How to Hire Information Security Analysts:
A step-by-step guide to finding top quality information security analysts. Includes a full hiring process that will help you find and hire the best, fast.
Write a compelling information security analyst job description.
Expand beyond the basics.
Finding information security analyst starts with a great job description. This should not only detail what the job entails and the minimum requirements applicants should have, but it should also highlight what makes your company a great place to work.
Use an information security analyst job description template to make things easier.
Sell your company to applicants.
The attractive aspects of becoming an information security analyst include great working conditions, highly competitive salaries, and job security. Sell your company vision and values, talking up attractive aspects of the working conditions and organizational culture, such as affording information security analysts a great deal of autonomy and a working environment that is welcoming and supportive.
Compose your job posting.
Start with a brief introduction of your business, highlighting the top-selling points, before providing a concise summary of the position you want to fill, along with the most attractive benefits you offer. Following this, list the job responsibilities and the minimum requirements.
Post your job on multiple sites.
Make use of professional networking and headhunting.
To expand your reach beyond candidates who are actively searching for opportunities, you can look to professional networking platforms, like LinkedIn, to find passive candidates. In fact, headhunting is the primary method for sourcing information security analysts.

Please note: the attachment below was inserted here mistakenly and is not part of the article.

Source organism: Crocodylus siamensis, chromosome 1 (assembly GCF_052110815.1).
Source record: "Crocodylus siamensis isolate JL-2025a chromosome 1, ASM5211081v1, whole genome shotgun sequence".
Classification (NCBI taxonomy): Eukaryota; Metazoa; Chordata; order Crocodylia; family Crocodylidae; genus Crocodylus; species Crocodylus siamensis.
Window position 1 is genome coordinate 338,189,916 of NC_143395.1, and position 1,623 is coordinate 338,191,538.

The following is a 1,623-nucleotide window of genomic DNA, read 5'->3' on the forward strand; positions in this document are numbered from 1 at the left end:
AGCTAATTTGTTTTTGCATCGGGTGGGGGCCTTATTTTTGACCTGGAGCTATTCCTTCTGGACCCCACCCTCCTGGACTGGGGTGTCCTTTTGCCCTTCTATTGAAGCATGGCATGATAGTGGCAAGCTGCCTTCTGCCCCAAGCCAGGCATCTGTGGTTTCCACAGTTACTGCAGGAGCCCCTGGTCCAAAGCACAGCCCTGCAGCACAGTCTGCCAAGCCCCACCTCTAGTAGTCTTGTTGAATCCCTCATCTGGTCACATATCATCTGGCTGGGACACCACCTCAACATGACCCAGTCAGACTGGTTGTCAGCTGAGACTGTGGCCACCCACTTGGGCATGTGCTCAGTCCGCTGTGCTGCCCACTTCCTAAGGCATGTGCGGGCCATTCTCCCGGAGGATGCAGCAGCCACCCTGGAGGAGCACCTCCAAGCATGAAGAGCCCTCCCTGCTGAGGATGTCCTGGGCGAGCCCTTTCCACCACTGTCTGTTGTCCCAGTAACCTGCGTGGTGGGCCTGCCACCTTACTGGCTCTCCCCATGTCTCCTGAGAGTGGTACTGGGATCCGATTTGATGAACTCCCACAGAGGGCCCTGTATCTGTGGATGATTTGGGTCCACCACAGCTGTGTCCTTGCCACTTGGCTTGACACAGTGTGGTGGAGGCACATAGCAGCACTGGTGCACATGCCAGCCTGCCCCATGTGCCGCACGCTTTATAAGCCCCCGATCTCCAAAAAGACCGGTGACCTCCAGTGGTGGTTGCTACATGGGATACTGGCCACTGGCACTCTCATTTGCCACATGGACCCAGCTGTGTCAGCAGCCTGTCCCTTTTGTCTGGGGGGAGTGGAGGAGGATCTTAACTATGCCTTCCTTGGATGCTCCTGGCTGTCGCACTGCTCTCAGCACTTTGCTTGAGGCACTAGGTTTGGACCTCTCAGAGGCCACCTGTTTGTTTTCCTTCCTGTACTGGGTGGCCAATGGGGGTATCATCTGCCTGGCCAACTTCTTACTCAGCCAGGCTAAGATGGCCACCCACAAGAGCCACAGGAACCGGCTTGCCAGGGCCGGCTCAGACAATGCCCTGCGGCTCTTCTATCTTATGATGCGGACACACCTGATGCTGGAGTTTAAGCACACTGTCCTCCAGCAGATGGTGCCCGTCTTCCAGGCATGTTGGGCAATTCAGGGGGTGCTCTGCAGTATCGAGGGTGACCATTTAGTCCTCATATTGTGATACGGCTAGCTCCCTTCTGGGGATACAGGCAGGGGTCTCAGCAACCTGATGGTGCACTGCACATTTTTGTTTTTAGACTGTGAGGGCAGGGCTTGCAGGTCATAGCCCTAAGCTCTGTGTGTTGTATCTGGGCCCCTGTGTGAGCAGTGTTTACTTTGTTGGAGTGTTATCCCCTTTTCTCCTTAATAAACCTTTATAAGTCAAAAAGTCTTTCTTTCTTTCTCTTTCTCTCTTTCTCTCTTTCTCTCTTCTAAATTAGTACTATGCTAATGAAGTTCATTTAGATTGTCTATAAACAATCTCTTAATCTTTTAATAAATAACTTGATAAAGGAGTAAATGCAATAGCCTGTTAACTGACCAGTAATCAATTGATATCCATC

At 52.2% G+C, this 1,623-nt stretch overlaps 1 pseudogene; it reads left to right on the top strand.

On professional networking sites, you can search for profiles that match your job specifications and reach out to suitable candidates with a tailored message highlighting what you offer and pointing out what you believe makes them a great fit for the position and your company.
Screen your applicants.
Go through the resumes of all the applicants.
Before interviewing candidates, you'll want to screen the applications you've received to ensure you don't waste time getting to know unqualified candidates. An easy way to filter out unsuitable applications is by using a resume parser, especially if you have a large number of applications to process.
Send screening emails to applicants.
Another way to trim down the applications is to send each candidate a short email with a few key questions to verify non-negotiable requirements, such as the minimum number of years of experience in information security or a bachelor's degree in computer science or information technology. Refer to your job description to formulate screening questions.
Examples of screening questions: "How long have you worked in information security?" "Which security frameworks have you worked with?" "What security information certifications have you obtained?"
Conduct background checks.